Wild Side: Low on the food chain

But meadow voles are mighty in ecological terms.

Somewhere between 20 and 100 voles may inhabit an acre of good habitat. — Wikimedia Commons

A high percentage of the meadow voles that I see are in a difficult situation indeed: dangling from the talons of a red-tailed hawk or a northern harrier. Small rodents about the size and shape of an Italian sausage, only sporting a short tail, voles are abundant, and they’re important prey for a wide range of predators. But like so many other common, important animals, voles typically go undetected unless you’re actively looking for them.
If you do go vole-hunting, take your cue from the experts. Hawks and harriers spend a good portion of their time working open grasslands — anything from native bluestem meadows to hay fields. Harriers typically cruise low over these habitats, ready to drop down onto anything small that moves. The red-tails are more likely to perch-hunt, parked nonchalantly on a post or snag, but also ready to swoop. In either case, these birds have zeroed in on the preferred habitat for meadow voles. There rodents prefer settings dominated by dense grasses and forbs, which may be either wet or dry, but have as little woody vegetation as possible.
Lacking the phenomenal eyesight of birds of prey, humans have much more trouble finding voles. But it’s often easy to spot signs of their activity. As they scuttle about on their personal business of feeding and mating, voles tend to use the same paths over and over. After a while, these paths are readily visible, tunnels about an inch in diameter running under pressed-down grass or through leaf litter. Vole trails are also easily visible after a light snowfall, or after a heavier snowfall has nearly melted. These rodents remain at least somewhat active year-round, trundling through or under the snow, and once again leaving their characteristic tubes.
These tunnels can be plentiful, reflecting the abundance of these restless little animals. Typically, researchers have found, somewhere between 20 and 100 voles may inhabit an acre of good habitat. But this species undergoes periodic explosions in population, which are not fully understood by biologists, and prompt behavioral changes — increased aggression and an understandable tendency to wander in search of less crowded lodging — in the voles themselves. At the peak of such bursts of abundance, scientists have documented vole densities greater than 1,400 per acre. That is a lot of rodent.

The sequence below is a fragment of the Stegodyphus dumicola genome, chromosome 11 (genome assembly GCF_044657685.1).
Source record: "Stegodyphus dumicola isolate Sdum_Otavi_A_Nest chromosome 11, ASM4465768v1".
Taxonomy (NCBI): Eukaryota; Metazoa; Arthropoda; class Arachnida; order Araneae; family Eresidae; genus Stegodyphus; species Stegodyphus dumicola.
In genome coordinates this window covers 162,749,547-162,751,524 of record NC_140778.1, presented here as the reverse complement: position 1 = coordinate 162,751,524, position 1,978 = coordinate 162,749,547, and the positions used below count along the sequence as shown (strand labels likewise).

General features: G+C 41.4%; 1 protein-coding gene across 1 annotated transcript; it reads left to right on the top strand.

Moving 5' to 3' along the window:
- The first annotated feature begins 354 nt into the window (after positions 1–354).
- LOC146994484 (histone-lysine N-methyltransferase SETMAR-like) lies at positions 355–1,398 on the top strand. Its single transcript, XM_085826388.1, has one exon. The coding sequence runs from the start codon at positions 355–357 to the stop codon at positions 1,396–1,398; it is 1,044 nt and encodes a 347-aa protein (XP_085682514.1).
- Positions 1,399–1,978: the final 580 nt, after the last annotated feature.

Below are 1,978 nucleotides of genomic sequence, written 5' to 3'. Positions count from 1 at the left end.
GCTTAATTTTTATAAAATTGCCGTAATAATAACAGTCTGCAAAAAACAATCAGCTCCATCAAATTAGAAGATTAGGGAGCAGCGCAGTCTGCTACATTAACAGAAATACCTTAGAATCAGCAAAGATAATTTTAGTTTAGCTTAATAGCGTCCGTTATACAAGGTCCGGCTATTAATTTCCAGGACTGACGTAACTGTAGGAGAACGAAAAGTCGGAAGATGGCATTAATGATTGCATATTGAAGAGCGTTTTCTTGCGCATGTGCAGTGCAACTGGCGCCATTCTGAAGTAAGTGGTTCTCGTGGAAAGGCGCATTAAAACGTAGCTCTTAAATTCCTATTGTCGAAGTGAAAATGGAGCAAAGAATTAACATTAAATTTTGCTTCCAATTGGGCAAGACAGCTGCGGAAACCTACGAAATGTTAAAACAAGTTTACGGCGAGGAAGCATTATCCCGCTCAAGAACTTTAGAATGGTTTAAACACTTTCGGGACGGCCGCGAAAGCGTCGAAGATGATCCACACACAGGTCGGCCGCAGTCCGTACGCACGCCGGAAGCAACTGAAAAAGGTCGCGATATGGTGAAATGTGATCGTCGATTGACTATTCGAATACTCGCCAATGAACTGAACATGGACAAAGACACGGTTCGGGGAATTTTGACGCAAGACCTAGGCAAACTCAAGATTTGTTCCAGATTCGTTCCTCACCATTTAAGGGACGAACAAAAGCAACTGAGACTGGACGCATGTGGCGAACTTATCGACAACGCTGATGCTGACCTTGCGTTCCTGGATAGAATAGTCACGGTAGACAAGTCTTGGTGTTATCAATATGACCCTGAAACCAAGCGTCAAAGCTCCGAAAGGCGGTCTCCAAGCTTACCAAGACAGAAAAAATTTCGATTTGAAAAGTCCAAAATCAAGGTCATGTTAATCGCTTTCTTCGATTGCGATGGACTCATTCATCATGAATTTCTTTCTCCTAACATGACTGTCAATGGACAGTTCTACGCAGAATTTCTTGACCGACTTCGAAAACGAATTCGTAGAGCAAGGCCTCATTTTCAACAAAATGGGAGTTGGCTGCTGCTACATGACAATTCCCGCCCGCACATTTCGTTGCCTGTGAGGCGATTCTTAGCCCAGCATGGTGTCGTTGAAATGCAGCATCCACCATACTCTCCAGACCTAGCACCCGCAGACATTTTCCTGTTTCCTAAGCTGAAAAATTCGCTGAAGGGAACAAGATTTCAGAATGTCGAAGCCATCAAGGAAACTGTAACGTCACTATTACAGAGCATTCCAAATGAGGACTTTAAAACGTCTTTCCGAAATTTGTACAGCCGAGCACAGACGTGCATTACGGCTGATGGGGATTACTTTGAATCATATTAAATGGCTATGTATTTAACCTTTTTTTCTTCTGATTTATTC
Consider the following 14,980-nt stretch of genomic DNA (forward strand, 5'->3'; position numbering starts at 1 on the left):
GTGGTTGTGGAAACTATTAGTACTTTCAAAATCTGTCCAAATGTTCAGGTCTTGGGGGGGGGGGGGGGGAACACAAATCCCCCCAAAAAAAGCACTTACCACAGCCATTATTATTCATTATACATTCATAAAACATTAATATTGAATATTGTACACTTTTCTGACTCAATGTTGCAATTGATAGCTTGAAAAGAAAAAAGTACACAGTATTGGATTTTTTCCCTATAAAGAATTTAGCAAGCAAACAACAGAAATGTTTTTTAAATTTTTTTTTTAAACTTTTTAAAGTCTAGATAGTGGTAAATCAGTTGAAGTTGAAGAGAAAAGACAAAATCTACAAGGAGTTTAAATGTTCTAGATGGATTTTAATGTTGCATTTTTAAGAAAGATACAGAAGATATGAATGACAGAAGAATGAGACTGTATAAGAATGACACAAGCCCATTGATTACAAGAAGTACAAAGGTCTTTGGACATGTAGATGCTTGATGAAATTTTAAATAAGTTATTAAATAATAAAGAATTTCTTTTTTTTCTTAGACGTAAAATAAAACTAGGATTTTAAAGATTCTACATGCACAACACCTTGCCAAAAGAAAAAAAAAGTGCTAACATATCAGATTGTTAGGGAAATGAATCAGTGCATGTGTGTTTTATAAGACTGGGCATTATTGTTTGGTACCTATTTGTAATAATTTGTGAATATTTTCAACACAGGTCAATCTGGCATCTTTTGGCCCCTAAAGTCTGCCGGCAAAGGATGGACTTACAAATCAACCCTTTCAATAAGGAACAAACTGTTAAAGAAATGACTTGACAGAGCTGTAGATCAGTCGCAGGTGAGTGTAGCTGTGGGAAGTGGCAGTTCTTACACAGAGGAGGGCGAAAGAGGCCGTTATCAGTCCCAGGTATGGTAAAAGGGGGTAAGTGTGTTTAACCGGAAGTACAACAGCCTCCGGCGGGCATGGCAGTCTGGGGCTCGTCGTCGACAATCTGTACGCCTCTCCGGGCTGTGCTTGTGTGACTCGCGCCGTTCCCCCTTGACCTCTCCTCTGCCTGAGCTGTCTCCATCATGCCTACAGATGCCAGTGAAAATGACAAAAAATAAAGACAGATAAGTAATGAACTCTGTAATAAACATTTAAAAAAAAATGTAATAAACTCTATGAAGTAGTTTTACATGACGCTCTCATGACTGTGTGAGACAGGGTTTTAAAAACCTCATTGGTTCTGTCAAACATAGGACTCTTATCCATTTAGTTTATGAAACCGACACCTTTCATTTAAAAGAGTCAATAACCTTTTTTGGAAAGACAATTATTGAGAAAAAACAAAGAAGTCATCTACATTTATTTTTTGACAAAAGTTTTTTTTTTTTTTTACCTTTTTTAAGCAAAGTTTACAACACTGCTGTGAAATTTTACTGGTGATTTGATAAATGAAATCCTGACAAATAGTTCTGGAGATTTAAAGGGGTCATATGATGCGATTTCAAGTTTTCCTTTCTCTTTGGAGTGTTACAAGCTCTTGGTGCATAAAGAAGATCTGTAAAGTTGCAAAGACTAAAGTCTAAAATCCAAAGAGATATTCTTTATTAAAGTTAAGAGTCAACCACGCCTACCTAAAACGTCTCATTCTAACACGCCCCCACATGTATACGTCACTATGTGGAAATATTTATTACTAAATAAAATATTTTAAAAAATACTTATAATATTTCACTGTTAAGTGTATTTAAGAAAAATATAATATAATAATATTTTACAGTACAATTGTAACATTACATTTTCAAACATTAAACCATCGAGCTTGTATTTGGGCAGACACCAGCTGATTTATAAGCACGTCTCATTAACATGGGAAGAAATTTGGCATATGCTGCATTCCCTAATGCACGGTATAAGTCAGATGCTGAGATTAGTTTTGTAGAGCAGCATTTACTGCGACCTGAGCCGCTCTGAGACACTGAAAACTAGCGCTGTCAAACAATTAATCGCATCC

That voles can achieve such abundance, or even that they can maintain their much lower normal abundance, in the face of ongoing predation by hawks, cats, crows, snakes, and other predators, speaks volumes about the irrepressible randiness of these little mammals. They basically live to reproduce, reaching sexual maturity just a few weeks after birth; females then crank out successive broods averaging six, and if you grasp the notion of exponential growth, you can see how quickly that can add up. If it weren’t for predators, we’d be buried in voles.
But it’s a hard life low on the food chain, and voles, which eat mainly vegetable food, are on a low rung indeed. (You might say that in ecological terms, one of their main functions is to convert vegetable matter into a form that predators can catch and eat.) Mortality of newborns due to starvation or predation is high (88 percent, according to one study), and few adults survive more than a year or so. In addition to seeds, leaves, and stems, voles feed occasionally on small invertebrates, and this species is not above a little recreational cannibalism when population densities get high. Given their abundance and broad diet, it’s not surprising to find that voles can sometimes be agricultural pests, eating enough to do significant damage to crops or to the bark of young fruit trees.
In purely ecological terms, vole feeding exerts strong pressure on the plant mix in vole habitat, significantly lowering the abundance of their preferred food plants. Meanwhile, vole droppings are an important means of seed dispersal for some plants. Between these roles and their function as food for predators, voles turn out to be extremely important animals, shaping the ecology of their preferred habitat. Voles are also hosts (although not very efficient ones, it appears) for some of the well-known tick-borne diseases, including Lyme and babesiosis. These animals may weigh only an ounce and a half, but their numbers multiply the impact of each individual vole.
The meadow vole is a reminder of how much important stuff goes on in the natural world that humans don’t notice. Small animals, largely nocturnal, and usually concealed under matted-down vegetation, these mammals have every incentive to lead lives of secrecy: Discretion is their only defense against ending up in the talons of a hawk or owl. But they’re out there, sometimes in huge numbers, and the natural world we’re familiar with is largely the result of the ceaseless workings of thousands of these humble animals.